The U.S. federal government spends hundreds of billions of dollars a year on citizens, but do not be fooled by con artists who try to sell you information on getting a grant to pay for personal expenses -- most government grants are hard to get. Most of the billions of dollars spent by governments go to programs that you cannot apply for or were earmarked for certain groups or projects long ago.
Government Grant Frauds
Governments usually do not give away grant money just to give taxpayers some money back on taxes. When a person receives money or benefits from the government, it usually comes from an entitlement program, such as Social Security or Medicare. These programs make up a huge portion of government spending, but you cannot apply for them. For example, most people automatically qualify for Medicare at the age of 65, and you must pay into the Social Security system to get some benefits, such as disability insurance.
The government does offer grants, such as for small businesses; however, these are extremely competitive. The government almost always lists available grants on the federal grants websites (grants.gov). States and U.S. territories usually list their grants on this website too. Most state and federal grants have highly restrictive stipulations, such as only going to a small business developing medicine to fight a certain strain of bacteria. Grant money does not go to personal expenses, such as bills and rent. When the federal government wants to help with expenses, it usually disburses money to the states, which then give it to qualified institutions. Thus, you might have to local agencies and professionals about available grants.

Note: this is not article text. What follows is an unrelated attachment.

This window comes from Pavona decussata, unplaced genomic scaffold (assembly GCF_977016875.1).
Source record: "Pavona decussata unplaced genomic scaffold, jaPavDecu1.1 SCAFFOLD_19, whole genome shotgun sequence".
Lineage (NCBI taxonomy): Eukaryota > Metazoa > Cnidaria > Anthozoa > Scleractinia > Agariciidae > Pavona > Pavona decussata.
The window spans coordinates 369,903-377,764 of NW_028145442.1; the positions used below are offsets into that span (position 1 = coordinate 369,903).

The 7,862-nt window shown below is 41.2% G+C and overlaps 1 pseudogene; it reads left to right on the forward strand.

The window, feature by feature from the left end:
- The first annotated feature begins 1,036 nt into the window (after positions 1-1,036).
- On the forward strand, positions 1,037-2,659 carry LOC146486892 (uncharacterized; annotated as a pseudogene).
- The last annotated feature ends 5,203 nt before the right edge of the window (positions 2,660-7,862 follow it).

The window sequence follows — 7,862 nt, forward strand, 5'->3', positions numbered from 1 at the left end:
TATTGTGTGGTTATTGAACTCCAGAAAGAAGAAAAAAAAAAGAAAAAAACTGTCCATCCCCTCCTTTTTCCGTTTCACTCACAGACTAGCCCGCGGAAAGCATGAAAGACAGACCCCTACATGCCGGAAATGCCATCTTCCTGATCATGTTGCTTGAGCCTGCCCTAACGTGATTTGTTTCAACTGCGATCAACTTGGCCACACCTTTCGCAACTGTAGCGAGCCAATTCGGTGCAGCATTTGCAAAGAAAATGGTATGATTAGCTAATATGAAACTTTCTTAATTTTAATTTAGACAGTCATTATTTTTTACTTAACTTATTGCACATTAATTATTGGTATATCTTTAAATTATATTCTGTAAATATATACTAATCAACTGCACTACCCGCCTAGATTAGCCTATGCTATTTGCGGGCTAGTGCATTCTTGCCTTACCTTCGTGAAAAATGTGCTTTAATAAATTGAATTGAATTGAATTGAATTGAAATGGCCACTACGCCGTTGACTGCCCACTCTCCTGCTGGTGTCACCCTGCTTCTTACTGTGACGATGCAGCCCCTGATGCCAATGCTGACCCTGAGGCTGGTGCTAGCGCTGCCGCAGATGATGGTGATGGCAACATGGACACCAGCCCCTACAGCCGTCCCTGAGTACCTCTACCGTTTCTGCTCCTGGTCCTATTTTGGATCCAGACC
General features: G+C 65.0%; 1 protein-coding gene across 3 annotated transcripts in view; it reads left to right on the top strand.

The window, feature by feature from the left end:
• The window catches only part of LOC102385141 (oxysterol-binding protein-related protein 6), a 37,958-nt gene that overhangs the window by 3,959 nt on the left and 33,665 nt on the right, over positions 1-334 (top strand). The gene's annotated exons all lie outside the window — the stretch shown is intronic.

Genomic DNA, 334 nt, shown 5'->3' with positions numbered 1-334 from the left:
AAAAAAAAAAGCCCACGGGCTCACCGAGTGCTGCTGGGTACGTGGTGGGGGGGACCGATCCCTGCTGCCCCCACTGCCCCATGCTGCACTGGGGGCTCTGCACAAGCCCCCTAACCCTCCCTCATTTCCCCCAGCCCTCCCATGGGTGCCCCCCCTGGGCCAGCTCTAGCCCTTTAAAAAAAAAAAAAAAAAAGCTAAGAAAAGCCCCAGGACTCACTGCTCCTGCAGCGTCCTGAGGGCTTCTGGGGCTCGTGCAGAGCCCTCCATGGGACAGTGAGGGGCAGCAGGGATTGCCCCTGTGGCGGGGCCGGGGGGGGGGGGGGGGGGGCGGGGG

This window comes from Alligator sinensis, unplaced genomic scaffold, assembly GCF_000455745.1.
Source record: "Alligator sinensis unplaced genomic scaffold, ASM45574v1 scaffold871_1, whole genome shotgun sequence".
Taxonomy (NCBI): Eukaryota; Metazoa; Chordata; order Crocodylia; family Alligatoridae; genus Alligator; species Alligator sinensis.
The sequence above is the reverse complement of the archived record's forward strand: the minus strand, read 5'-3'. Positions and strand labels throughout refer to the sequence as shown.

A common mistake made by consumers is to pay for information about government grants. While selling information about grants is not necessarily a scam, it usually is a waste of money. Companies sometimes sell books that list all known government grants, but these often are restricted to residents of a certain state or just information about entitlement programs. If someone asks you to pay for an application or claims that he can get you a grant for a fee, this is always a scam. The government never makes you pay to apply for a grant. Watch out -- some scam artists spoof phone numbers from Washington, D.C., and might claim to be from a legitimate sounding government agency, such as the Bureau of Grants.
The federal government lists every federal grant in the yearly publication of the Catalog of Federal Domestic Assistance. You might have more luck finding a grant for your particular situation from a private foundation. Organizations, such as the Foundation Center's Foundation Grants for Individuals Online, sell subscription to their listing of grants, which be worth the time you save looking for them on your own. If you want a federal grant, try to align your goals with that of the granting agency. For instance, government grants usually go to nonprofit companies or companies on the cutting edge of technology.